• I’m a survivor of suicide did your Dr tell you they don’t want to de they want to end their pain . They are very likely suffering. From mental illness and addiction.. I’m sorry but hes wrong about it being a selfish act . I would find a new one he gave you false information

    • Then he is a jerk.

      Many people who commit suicide successfully (as opposed to cry for help variant) have suffered from whatever ailment palgues them that there aren’t any people around them anymore. They have nowhere to turn to, hence they don’t touch any lives by killing themselves. Or at least that is their conviction from their point of view. In either case, if you rightly or wrongly believe no one cares, offing yourself is not a harm to others.

      I hope counseling depression / suicidality is not this particular doctors specialty.

    • I have survived suicide attempts. When I was in my darkest times I literally thought I was helping my family & friends. I truly thought the world would be a better place without me in it. Grateful to be here now.

    • After my dear friend committed suicide and left three children, I went to a clinical psychologist to help deal with my grief. She also said that suicide is the most “selfish act”. That comment didn’t sit right with me. Another friend is the executive director of the Samaritans in our state. When I mentioned my therapist’s comment, her response was “Fire her! Pronto!”. My executive director Samaritan friend has WAY more experience with suicide than any Ph.D clinical psychologist. Something to consider…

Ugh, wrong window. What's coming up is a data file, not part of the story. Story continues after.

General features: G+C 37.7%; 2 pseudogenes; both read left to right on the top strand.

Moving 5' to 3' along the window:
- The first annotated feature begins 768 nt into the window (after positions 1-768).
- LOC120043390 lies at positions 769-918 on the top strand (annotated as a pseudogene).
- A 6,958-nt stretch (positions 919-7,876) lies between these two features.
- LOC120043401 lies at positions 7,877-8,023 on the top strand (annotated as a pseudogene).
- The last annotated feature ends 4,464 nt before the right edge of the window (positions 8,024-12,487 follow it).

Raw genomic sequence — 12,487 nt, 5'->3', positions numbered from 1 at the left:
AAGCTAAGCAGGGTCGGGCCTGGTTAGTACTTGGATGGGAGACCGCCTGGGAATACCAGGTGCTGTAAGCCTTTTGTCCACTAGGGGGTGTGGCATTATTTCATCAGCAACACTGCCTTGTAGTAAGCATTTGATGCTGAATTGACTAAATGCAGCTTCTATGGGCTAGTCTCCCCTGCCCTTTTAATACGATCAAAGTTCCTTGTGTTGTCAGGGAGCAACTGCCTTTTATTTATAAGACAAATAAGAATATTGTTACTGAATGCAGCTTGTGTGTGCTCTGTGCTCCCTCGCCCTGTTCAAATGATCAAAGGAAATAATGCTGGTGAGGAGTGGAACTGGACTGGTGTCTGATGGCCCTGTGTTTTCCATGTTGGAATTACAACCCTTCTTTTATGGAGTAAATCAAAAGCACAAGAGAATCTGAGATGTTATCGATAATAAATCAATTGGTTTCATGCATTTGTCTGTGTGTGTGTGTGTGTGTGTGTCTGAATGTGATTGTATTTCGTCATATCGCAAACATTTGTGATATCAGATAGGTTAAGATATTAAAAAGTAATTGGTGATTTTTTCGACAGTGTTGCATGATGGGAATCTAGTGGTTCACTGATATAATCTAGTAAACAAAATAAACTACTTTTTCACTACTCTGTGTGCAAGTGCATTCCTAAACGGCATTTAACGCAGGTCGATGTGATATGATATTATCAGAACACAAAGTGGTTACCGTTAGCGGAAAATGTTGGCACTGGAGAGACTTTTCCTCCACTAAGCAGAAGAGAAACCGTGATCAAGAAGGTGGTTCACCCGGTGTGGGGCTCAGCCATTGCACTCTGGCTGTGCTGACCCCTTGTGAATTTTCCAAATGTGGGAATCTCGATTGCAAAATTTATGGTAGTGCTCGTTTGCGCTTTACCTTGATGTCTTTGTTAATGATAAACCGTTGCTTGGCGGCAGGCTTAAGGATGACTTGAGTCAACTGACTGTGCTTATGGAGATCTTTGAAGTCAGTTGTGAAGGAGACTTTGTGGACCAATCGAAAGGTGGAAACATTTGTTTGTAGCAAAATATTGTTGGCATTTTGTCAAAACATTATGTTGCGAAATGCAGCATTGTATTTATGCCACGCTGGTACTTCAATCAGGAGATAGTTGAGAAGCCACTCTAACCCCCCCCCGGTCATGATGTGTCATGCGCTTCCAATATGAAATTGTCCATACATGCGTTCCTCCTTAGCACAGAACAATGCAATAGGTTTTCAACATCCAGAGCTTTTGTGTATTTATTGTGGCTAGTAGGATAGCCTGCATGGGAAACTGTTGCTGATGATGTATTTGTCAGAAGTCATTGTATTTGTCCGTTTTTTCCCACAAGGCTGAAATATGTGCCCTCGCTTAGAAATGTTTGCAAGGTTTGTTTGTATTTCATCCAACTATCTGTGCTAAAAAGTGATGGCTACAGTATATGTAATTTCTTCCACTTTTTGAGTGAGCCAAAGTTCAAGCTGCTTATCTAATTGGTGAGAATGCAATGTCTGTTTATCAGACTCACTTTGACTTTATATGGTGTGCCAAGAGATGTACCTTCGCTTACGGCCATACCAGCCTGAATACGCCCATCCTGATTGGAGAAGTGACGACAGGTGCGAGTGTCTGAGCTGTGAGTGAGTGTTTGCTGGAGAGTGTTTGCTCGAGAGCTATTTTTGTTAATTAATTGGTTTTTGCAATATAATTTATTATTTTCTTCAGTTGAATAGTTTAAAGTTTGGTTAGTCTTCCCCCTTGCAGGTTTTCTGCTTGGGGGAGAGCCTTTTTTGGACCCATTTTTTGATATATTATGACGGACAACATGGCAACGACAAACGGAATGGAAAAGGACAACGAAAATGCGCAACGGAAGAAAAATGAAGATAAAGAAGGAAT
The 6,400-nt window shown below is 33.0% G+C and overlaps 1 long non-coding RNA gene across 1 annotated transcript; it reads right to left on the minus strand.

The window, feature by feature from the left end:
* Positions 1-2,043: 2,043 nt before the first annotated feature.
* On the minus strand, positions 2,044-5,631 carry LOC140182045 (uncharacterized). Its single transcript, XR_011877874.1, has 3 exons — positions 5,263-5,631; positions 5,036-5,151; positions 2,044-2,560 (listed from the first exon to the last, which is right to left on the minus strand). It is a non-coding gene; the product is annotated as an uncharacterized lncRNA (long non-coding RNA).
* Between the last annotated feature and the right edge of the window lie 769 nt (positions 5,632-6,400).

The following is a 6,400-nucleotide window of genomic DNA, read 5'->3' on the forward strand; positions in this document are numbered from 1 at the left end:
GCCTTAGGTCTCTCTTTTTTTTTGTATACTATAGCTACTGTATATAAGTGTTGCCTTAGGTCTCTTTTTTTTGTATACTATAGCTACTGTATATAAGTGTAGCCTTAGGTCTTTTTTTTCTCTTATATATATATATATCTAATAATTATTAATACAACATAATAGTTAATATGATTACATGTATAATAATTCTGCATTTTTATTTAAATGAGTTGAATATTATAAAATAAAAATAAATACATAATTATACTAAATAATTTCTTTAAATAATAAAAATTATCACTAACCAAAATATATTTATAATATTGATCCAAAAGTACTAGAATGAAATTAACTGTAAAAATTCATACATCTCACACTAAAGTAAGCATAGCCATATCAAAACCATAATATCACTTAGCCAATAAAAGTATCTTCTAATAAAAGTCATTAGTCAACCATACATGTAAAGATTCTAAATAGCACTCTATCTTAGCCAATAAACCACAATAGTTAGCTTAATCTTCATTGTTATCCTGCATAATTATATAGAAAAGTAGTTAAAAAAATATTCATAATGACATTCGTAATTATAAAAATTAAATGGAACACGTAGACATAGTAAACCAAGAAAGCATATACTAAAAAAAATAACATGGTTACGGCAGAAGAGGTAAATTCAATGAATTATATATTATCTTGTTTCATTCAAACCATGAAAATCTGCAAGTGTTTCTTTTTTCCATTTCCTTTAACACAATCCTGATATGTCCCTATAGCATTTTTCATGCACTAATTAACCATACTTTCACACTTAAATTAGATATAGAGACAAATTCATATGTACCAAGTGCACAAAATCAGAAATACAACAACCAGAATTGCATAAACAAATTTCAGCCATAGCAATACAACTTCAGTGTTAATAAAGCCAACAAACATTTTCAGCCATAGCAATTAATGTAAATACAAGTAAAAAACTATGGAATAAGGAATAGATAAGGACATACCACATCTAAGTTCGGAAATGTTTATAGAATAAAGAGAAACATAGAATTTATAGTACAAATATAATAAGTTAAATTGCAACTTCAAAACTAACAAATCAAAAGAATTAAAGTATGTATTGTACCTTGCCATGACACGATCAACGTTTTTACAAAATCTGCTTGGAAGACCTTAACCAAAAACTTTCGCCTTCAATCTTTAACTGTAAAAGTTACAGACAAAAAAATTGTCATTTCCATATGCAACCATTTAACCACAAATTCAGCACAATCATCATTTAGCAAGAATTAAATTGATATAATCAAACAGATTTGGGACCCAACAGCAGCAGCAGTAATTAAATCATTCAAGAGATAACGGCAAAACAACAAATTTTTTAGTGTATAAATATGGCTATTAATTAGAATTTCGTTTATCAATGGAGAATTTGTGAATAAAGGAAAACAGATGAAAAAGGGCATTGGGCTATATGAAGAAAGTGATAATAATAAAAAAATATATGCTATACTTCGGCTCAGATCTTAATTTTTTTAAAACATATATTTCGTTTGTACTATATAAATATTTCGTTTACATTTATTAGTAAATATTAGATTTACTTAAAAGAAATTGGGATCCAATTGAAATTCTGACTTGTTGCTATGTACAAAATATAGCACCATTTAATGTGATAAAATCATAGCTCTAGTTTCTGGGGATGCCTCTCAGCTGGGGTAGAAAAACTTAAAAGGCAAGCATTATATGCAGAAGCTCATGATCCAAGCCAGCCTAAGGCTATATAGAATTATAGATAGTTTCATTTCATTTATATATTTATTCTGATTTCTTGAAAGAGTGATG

• I appreciate your response. My clinical psychologist, and all the rest say the exact same thing. But as for me, and i am no dummy, i am inclined to feel the opposite. That if the “victims” family and friends had even the smallest taste of what the victim suffers everyday and all day, and they still felt that way then it is those folks who indeed are “selfish”. To watch someone you love suffer thru unimaginable pain and darkness, and then feel them cowardly or selfish for trying to make it stop, well, perhaps they have contributed to the hopelessness, and just don’t realize it. IMO

    • Someone please explain the harm in suggesting to a potentially suicidal person that suicide is “selfish.” I understand how hurtful that would be to the family of one who already committed suicide, but what if it takes hold in someone’s mind that it really is selfish, and for that reason he preserves his life for the sake of others?

    • Did he actually say the word “selfish”? Or did he say the paragraph following about being important to others!? Those are two totally different statements.

    • Shame on him. I hope that something besides a book tells you what it’s really about. Sitting there judging others for their massive amounts of pain. You deal with chronic depression like that and then tell me otherwise. What makes someone a coward is someone is sits an fing desk telling other human beings what they are and what they aren’t. That’s baby back bull #$_&. No other being on this Earth has the right to judge others it to say they’re selfish because they cannot take the un relenting pain they’re in. God is the only person who has any right to judge anything. This why so many people she screwed up in the head because people think they know everyone and judge people from behind a desk. Just because your qualified doesn’t mean you are good at what you do.